Fresh International Gardens is a program run by Catholic Social Services in Mountain View – a neighborhood in northeast Anchorage, Alaska. They have recently been teaching refugees that are new to the state the necessary skills to farm successfully in Alaska.
“Most of our clients come from countries where they spent most of their lives eating fresh produce,” said CSS refugee program director, Issa Spatrisano. “They’re from countries where they walked up to a tree and picked a coconut off or a mango off a tree, and they come here and they’re shocked that 95 percent of our food is imported.”
All the vegetables grown on a quarter acre in size plot are sold at a farmer’s market. Last year, refugees in the program earned $13,000, which worked out to about $8 an hour each. More importantly, the refugees learn business skills and also get to practice English and social skills with their customers.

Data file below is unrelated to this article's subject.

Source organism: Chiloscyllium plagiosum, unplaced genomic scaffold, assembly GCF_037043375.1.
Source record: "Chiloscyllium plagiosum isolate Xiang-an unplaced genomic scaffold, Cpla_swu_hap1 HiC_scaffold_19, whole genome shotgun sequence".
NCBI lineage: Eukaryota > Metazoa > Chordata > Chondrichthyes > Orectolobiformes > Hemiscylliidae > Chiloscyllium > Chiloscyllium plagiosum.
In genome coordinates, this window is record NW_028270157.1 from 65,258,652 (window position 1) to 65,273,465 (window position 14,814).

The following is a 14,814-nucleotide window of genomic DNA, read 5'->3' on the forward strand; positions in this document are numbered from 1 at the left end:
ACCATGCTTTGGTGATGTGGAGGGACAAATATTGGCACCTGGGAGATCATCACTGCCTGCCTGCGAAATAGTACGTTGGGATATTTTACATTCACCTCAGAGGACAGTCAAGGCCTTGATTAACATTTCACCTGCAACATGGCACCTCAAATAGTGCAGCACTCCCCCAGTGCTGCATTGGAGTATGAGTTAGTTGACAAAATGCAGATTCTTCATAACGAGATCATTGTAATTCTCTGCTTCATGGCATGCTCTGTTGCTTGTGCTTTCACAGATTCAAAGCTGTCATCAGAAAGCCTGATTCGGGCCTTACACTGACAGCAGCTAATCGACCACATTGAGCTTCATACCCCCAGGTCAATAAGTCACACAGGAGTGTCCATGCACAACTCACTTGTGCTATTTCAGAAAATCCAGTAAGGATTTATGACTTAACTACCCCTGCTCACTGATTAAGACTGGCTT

The program has plans to expand, as Anchorage Community Land Trust and Catholic Social Services recently purchased a plot of land directly behind the Mountain View Farmer’s Market where the produce is regularly sold. Named ‘Grow North Farm,’ it will provide a much larger space for refugees and other urban farmers to work.
“It’s in the heart of our neighborhood on our main commercial corridor,” said Emily Cohn with the Land Trust. “And not only do we run the market here, but we will have this great community space where families can come and grow their produce– and sell their produce– on the same lot.”